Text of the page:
Whanau First continues call for Royal Commission of Inquiry into Oranga Tamariki - MInistry for Children
MEDIA RELEASE – June 18, 2019.
New parent advocacy group Whanau First is calling for the Government to start looking seriously at the cause of the
issues which have led to the crisis over state separation of children from their families.
Group co-ordinator Louise Hutchinson was commenting today after Prime Minister Jacinda Ardern in a breakfast-time
television interview rejected a call for a Royal Commission of Inquiry.”
“The first thing we have to note is that this rejection has come without any discussion,” she said. “This is very
disappointing for a new Government which is promising a lot of change.”
“Good luck to it on that one, because this Government has had to deal with a number of radical failures of the previous
Government, probably more of a mess placed in front of it than any Government before it.”
“The second one is that we now have at least four inquiries running or at the report stage, all while we are just two
years into changes made by the Rebstock Report,” she said. “That report was most notable for its ignorance of causal
“The major inquiry now is the Royal Commission of Inquiry into Historical Abuse Abuse in State and Faith-based
Institutional care,” she said. “That’s where it should have started – it should have been the full inquiry we are now
“In the space of two days we’ve had the Minister (Tracey Martin) announcing what she calls an internal inquiry into the
Hawke’s Bay incident six weeks ago, the Commissioner for Children has announced an inquiry into the uplifting of babies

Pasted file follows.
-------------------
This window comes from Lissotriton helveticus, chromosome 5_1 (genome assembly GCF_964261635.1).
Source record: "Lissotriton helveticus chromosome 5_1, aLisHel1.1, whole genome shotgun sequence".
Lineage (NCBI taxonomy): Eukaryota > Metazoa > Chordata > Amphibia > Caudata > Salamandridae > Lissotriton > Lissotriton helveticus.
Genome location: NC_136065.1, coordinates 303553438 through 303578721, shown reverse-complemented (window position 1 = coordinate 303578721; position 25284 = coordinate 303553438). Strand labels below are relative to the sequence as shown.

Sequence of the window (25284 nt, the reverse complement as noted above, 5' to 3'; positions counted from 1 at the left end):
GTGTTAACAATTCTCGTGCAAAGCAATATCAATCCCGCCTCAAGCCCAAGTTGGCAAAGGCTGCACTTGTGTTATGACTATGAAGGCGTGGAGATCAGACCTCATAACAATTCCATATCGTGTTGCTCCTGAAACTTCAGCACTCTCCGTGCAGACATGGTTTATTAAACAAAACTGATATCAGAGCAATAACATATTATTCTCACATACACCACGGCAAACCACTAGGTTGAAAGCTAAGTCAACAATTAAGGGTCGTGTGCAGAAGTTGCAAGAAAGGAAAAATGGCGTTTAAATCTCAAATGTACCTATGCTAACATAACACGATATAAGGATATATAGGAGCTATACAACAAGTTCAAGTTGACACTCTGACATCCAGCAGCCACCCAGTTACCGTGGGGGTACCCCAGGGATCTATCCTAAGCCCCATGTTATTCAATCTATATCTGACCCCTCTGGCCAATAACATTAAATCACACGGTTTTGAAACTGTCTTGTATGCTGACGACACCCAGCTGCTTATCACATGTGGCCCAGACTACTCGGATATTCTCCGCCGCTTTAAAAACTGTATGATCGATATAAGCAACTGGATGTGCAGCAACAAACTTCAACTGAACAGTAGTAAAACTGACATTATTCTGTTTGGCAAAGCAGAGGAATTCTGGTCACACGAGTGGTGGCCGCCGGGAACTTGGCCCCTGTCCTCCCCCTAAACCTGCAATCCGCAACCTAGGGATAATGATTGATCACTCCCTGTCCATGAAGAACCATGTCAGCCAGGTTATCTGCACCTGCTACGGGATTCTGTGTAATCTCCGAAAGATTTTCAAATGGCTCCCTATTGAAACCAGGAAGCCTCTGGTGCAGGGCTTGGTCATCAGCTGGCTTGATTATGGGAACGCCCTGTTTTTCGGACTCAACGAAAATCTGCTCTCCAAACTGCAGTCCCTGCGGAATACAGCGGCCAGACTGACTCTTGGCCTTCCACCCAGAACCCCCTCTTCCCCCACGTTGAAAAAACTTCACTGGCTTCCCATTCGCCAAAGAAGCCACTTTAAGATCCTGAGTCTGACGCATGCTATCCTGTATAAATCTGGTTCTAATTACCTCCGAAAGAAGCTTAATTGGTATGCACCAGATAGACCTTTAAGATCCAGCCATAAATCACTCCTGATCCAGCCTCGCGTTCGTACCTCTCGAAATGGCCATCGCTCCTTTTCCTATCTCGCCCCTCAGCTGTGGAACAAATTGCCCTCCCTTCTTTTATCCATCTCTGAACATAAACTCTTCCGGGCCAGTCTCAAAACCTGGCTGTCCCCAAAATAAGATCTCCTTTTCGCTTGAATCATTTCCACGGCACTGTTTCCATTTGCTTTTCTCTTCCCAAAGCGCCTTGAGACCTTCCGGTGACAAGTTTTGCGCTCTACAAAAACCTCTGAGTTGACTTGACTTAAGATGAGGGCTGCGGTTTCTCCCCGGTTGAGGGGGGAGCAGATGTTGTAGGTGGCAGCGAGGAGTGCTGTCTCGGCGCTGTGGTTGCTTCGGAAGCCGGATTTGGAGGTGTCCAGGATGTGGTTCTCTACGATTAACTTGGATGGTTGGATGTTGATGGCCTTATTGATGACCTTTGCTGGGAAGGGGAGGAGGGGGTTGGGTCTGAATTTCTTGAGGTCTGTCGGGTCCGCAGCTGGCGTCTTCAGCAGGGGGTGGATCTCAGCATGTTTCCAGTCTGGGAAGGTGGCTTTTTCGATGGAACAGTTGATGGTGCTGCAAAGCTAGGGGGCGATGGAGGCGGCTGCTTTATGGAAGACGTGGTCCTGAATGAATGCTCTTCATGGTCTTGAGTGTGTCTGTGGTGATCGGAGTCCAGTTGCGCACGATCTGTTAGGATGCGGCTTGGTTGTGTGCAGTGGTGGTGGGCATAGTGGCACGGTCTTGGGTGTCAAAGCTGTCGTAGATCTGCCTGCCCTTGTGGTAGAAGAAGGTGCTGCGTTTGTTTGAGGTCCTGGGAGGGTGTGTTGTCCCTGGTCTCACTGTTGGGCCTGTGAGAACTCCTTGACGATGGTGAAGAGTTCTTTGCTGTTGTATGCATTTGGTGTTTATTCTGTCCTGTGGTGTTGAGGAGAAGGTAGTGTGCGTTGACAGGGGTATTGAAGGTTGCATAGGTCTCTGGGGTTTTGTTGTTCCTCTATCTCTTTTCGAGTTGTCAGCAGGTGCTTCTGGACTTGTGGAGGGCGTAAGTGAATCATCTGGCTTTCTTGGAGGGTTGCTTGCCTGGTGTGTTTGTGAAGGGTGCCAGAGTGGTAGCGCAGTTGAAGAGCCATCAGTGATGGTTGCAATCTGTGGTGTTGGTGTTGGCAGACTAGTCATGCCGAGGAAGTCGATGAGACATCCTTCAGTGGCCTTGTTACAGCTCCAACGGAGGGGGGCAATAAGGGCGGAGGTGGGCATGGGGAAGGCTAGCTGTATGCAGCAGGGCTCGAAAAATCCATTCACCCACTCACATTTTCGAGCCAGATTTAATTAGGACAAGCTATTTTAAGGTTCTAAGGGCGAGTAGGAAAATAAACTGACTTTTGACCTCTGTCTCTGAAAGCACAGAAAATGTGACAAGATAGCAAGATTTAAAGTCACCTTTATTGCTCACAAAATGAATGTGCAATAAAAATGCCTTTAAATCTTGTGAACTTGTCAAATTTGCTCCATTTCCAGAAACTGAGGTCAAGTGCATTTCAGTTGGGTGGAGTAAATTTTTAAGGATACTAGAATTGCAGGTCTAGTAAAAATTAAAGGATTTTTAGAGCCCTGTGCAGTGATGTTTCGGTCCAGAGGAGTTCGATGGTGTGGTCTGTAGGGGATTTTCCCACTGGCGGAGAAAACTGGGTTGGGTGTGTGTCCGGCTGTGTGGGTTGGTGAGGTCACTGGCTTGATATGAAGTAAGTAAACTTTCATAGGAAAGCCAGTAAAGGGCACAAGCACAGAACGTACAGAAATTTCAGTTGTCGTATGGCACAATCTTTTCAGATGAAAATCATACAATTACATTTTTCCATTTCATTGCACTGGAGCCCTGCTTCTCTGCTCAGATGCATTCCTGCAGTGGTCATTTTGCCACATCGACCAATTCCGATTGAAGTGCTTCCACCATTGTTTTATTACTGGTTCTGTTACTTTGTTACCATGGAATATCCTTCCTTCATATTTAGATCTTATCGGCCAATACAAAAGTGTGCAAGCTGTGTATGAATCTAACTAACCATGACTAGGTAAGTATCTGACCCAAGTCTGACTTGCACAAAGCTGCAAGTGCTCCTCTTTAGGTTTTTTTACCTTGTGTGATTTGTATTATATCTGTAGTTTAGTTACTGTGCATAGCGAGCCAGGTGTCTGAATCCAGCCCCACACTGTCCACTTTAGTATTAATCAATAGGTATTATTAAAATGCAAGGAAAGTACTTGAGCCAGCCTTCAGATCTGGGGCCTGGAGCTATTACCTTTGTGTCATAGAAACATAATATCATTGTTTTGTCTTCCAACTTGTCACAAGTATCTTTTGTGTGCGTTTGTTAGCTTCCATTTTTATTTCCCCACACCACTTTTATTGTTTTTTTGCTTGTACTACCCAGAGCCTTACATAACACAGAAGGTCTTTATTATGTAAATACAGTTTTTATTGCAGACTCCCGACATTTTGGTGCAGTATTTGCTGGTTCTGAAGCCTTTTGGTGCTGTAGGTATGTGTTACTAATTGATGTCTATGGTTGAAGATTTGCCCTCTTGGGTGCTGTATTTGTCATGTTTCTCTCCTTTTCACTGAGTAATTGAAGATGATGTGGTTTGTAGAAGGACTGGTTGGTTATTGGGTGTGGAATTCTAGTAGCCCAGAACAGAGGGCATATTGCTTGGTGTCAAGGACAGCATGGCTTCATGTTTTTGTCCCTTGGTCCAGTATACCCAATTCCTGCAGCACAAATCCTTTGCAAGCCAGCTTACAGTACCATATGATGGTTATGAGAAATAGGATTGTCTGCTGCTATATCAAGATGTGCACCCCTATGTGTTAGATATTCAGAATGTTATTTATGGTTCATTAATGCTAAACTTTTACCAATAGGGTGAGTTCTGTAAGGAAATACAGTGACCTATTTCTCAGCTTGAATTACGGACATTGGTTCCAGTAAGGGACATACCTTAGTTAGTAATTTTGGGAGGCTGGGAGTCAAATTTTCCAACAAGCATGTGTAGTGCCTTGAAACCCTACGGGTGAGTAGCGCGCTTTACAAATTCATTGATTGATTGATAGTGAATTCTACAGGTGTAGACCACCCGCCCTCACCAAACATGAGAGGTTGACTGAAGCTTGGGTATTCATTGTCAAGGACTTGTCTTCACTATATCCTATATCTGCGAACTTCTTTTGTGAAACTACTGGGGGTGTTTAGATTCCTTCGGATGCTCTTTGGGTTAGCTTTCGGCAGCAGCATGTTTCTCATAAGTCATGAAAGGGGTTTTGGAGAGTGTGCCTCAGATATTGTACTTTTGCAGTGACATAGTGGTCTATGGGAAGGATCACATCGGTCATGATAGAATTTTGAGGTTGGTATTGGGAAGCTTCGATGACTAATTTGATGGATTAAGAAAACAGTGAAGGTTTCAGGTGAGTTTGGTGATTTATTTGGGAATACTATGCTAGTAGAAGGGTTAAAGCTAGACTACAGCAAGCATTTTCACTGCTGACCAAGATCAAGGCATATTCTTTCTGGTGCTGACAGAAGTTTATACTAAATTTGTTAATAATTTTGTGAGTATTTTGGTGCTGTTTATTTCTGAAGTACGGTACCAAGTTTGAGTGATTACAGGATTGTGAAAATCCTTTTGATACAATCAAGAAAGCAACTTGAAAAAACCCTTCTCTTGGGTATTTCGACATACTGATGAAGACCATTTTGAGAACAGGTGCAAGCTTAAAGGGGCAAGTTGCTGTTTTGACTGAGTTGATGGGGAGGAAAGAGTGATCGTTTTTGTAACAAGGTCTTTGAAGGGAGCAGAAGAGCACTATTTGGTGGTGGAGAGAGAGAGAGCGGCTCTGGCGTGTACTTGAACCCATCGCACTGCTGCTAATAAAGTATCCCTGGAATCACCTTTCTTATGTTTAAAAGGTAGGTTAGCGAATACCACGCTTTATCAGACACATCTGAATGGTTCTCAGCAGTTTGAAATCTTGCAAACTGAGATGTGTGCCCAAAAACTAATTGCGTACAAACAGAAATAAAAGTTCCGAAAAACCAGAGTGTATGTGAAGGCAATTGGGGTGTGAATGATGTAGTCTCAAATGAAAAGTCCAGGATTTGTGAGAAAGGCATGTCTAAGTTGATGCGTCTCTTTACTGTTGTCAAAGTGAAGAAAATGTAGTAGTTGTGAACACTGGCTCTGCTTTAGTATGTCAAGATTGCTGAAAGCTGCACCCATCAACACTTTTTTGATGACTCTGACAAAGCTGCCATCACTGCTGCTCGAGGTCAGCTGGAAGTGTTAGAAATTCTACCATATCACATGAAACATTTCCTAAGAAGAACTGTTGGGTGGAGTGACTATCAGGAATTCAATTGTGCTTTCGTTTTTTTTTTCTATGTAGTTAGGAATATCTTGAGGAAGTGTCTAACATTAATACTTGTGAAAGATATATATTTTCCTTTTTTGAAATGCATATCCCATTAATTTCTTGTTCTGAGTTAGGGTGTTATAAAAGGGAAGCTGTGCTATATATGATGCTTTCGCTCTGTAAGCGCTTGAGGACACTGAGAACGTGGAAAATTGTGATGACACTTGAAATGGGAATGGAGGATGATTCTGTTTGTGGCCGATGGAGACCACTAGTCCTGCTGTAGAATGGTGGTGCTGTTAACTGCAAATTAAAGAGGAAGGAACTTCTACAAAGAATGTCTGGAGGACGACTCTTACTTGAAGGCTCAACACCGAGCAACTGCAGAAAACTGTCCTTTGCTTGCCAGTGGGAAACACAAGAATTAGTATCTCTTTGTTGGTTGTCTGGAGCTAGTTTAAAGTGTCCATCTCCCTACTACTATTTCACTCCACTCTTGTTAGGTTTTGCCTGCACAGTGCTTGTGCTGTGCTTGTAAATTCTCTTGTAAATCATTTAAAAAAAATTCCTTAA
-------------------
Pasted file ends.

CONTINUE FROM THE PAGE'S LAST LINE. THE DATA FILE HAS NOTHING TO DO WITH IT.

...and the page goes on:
more generally, but only relating to children aged 0-3 months, and the Minister of Justice has released a report on
what’s called an inquiry into operations of the Family Court.”
She said none of the inquiries with causes “at the centre” of the problems which have “exploded in the faces of the
Ministry staff, the Minister for Children, and the public over the last few weeks.”
"We do understand the position this Government is in, but having four inquiries when one might have done the trick is a
bit confusing," she said. "The Prime Minister raises a good point that a Royal Commission may take too long to produce
answers which are needed urgently, so perhaps there needs to be an inquiry to decide what inquiries we need, and rip
into it on a priority and needs basis."
“All of these inquiries are about consequences and how bureaucracy is dealing with those consequences,” she said. “Still
we have nothing which looks at why these issues keep recurring.”
“At the end of the day it’s deeply rooted in colonialism, but the power-broking system is struggling and kicking all the
way to the grave trying to avoid the real issues,” she said.
“The number of inquiries is growing legs in every direction, yet still we don’t have anything aimed at stemming the flow
other than punishing people.”
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